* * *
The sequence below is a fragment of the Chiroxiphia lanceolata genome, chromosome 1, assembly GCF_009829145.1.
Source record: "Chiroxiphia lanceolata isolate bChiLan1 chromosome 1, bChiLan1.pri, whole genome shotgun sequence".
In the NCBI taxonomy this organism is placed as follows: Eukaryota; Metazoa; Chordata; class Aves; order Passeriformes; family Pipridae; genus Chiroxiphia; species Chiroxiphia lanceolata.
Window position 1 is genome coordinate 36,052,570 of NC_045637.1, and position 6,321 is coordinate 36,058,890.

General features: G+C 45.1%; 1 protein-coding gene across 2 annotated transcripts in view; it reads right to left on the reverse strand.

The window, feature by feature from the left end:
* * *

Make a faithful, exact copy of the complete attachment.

The sequence below is a fragment of the Chiroxiphia lanceolata genome, chromosome 1, assembly GCF_009829145.1.
Source record: "Chiroxiphia lanceolata isolate bChiLan1 chromosome 1, bChiLan1.pri, whole genome shotgun sequence".
In the NCBI taxonomy this organism is placed as follows: Eukaryota; Metazoa; Chordata; class Aves; order Passeriformes; family Pipridae; genus Chiroxiphia; species Chiroxiphia lanceolata.
Window position 1 is genome coordinate 36,052,570 of NC_045637.1, and position 6,321 is coordinate 36,058,890.

General features: G+C 45.1%; 1 protein-coding gene across 2 annotated transcripts in view; it reads right to left on the reverse strand.

The window, feature by feature from the left end: